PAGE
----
This morning, weary-eyed crowds gathered at the Lycée Carnot in Paris – a high school founded in 1869 – to see Kenzo’s SS23. If those in attendance were somewhat jaded by the looming end of fashion week when first arriving, this was soon swept away by the show’s theme. Apparent from the miniature flags adorning each seat as well as the maxi-sized versions hanging from the tall ceiling, saying ‘KENZO 1970’, this was set to be a celebration of youth, playfulness and colour.
Akin to the flags which seem to personify American Summer Camps (from The Parent Trap, at least), these flags matched motifs within the collection: Kenzo logos flipped into tags, and pasted on to varsity jackets, jeans and denim. Kenzo’s signature poppy, re-energised by creative director Nigo, also made plentiful appearances, but this time as plush brooches, embroidery or even as a hat.
Speaking of accessories, the collection also offered a whole new array of voluminous pageboy caps, building on Nigo’s denim iterations for Kenzo last season. However, on the bags front, Kenzo gave us boxy leather briefcase style bags, in navy, yellows and greys. These all had the brand’s red tag, which was incorporated into clothing, too. The collection also placed a definite emphasis on ‘neckerchief’ scarves too – further grounding the drop in the youthful connotations of attending a summer camp.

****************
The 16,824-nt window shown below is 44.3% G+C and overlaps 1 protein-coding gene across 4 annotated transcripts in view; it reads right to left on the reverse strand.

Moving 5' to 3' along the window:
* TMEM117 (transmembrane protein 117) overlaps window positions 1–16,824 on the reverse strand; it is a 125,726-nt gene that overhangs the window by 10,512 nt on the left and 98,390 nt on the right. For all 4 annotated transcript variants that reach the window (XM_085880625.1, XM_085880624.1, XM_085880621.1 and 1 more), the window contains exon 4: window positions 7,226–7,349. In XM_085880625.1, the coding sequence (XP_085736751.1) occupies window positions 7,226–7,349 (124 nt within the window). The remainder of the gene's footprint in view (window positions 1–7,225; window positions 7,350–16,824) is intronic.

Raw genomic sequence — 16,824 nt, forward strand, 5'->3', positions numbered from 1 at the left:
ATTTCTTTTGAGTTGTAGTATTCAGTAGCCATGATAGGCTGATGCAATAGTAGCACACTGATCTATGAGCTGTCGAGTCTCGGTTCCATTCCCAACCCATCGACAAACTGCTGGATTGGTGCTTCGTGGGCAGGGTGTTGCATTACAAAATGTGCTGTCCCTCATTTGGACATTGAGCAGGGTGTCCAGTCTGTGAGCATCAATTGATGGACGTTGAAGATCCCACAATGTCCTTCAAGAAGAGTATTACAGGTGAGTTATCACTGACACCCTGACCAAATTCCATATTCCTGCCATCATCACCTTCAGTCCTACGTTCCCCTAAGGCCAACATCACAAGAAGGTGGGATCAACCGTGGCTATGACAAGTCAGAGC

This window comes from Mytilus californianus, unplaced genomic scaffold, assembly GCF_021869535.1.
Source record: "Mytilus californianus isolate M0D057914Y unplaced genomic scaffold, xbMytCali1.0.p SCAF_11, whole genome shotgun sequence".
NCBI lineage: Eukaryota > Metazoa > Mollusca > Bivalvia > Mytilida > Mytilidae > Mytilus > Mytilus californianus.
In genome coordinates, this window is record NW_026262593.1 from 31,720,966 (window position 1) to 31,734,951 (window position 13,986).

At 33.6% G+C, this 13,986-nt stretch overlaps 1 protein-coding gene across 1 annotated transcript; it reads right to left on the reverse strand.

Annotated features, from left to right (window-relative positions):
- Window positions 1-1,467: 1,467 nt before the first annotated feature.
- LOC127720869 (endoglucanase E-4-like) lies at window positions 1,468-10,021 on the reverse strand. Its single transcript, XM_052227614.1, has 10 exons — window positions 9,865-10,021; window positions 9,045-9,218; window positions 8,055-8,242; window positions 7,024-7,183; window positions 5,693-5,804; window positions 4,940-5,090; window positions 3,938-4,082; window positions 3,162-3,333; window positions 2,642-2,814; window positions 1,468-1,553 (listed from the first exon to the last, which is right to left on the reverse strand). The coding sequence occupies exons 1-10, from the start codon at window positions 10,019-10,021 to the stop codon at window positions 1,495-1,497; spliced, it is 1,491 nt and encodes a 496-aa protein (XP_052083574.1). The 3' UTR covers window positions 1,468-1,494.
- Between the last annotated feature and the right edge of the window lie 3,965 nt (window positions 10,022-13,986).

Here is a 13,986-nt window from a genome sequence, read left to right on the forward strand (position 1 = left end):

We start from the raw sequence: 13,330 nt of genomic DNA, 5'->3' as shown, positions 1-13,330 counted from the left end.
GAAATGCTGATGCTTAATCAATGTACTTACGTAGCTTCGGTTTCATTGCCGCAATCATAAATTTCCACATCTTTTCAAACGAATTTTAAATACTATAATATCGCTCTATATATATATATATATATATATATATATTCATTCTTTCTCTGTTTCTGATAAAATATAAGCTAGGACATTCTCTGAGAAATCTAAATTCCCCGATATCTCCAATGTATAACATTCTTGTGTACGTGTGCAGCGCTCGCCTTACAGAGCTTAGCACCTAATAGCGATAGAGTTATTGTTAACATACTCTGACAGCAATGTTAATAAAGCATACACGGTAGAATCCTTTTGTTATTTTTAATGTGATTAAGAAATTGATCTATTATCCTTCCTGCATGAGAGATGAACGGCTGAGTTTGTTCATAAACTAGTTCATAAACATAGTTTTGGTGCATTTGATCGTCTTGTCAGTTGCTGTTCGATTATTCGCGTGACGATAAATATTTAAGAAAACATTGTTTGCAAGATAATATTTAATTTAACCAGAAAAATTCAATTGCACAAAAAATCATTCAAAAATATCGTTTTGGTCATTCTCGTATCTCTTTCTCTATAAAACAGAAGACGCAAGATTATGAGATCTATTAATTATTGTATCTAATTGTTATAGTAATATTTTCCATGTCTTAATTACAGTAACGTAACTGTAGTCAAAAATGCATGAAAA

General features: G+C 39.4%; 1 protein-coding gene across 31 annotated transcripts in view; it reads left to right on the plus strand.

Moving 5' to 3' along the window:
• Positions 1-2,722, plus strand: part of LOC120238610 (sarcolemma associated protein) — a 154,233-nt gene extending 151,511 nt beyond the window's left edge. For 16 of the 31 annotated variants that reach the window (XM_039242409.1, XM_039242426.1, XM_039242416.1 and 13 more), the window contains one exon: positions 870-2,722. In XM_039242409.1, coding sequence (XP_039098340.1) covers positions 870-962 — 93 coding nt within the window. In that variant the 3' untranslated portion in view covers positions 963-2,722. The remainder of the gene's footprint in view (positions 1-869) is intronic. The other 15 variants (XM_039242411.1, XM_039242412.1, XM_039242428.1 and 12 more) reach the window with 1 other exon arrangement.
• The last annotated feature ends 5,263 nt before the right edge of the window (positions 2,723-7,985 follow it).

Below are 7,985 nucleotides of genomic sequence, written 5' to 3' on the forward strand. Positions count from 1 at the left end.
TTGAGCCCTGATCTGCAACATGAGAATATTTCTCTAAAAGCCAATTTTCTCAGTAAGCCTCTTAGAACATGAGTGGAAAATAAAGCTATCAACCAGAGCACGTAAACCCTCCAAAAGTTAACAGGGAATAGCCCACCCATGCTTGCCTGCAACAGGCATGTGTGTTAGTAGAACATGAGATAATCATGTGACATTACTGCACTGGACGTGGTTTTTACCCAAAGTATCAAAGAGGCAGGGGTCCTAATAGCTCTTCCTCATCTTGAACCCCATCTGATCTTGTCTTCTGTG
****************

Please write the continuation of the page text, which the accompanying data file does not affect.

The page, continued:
If the colours were bold and bright – then patterns followed suit: stripes of every thickness appeared alongside gingham, and colour blocking used with the same finesse and deliberate clashing. The same went for texture: contrasting with the smooth leather of the bags was a series of knits: sweater vests (with tie up sides and a ‘K’ varsity logo), long socks styled with shorts (with KENZO PARIS) embroiled on each, and colourful cardigans.
As well as paying homage to traditional house codes and styling, the collection was also infused with a sense of humour: thick wool socks with sliders (both in primary colours), and the soft-toy-stroke-brooches reminded audiences of fashion’s capability to be joyous and light, in an age when lots of attention and accolades are trained on Demna-esque darkness. This notion was further enhanced by the show’s close: after completing the runway, models filed up the school stairs to appear on the balcony, looking down and guests in the bleachers with smiles – waving miniature Kenzo flags in farewell.
Taking guests back to school (with many of the celebrity attendees not that much older than high school graduates), the collection was nostalgic, preppy and definitive, showcasing Nigo’s assured understanding of what Kenzo the house started as. His close attention to historical detail, combined with his career-spanning innovation within the streetwear and fashion sphere at large converged today to produce a refreshing take on an old classic – something recognisably Kenzo, but also markedly Nigo.
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